Why We Need Rites & Rituals Around Miscarriage

Photo: Courtesy of Elliana Allon.
As a psychologist, Jessica Zucker has spent her career sitting across from many women who've experienced miscarriage.
"All the while, it was theoretical — until it wasn’t, and I went through it myself," she says. Dr. Zucker had a miscarriage in 2012 when she was 16 weeks pregnant, and experienced feeling completely isolated and alone.
For that reason, Dr. Zucker decided to start the #IHadAMiscarriage campaign in 2014, to decrease the stigma around pregnancy loss, and so that other people who are going through it don't feel as alone as she did.
"I do this to combat the idea that any woman is alone in their experience," she says. "My aim is for women not to just know that but also to feel the support or the shift in culture. I want to replace the silence with storytelling."
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Dr. Zucker explains that when you lose a parent, grandparent, or someone who's at least "been in the world for a while," people know what to do — there's more of a ritual around sending flowers and a card, and showing up for the funeral. When someone has a miscarriage, things are less clear-cut.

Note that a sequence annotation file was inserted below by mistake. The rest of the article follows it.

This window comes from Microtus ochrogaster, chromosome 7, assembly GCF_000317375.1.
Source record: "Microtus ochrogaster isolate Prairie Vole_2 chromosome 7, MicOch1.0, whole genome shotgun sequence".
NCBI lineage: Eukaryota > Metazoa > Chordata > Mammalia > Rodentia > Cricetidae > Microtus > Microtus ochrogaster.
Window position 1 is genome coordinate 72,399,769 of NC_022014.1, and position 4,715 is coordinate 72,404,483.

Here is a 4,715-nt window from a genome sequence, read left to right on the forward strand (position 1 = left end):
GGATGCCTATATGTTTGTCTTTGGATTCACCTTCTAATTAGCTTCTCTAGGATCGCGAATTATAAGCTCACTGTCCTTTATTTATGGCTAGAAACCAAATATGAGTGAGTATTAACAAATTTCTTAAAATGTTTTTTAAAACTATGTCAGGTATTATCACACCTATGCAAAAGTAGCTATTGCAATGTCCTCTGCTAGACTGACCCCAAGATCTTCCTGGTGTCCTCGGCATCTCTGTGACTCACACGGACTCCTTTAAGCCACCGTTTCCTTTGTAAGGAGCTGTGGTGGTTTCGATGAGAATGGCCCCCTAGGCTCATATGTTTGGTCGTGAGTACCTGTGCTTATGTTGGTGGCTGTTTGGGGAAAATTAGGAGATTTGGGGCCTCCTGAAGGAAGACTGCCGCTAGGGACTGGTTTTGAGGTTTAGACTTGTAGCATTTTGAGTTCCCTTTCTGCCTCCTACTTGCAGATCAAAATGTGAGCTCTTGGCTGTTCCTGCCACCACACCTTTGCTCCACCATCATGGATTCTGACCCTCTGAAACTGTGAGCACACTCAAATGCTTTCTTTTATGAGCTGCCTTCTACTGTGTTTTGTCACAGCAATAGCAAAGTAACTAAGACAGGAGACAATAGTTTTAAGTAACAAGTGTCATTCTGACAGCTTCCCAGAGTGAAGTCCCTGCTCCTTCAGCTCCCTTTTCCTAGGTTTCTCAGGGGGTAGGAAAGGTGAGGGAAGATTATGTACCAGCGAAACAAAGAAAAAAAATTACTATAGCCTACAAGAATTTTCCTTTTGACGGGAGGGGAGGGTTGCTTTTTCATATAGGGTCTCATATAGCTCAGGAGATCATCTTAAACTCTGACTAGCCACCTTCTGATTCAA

"In the aftermath of [pregnancy] loss, loved ones often are speechless, without a real framework to know what to say or do, so they do nothing at all — which leaves the griever alienated," she says.
Every year since 2014, on Pregnancy and Infant Loss Awareness Day, Dr. Zucker shares a new chapter of the campaign. In 2015, #IHadAMiscarriage's theme revolved around a line of pregnancy loss cards designed to help loved ones be there for someone who's experienced miscarriage. In subsequent years, Dr. Zucker has released posters and resources to help reduce stigma and secrecy around pregnancy loss. This year, the campaign includes video series that explores rites, rituals, and representation, or as Dr. Zucker puts it, "this idea that if we represent our stories, we not only honor and memorialize our loss, but we also are inspiring other women to do the same."
"It’s like, where is the framework for talking about these things?" she says. "What are women supposed to do in the aftermath of loss without these rituals? We lack a conversation about what to do when it comes to miscarriage."
Above all, Dr. Zucker hopes that the campaign inspires people to talk more openly about pregnancy loss.
"It's partly due to silence and stigma that this remains shrouded in our culture, and we need to break that down," she says. "The more fluid these conversations are, the less alone future generations will feel."
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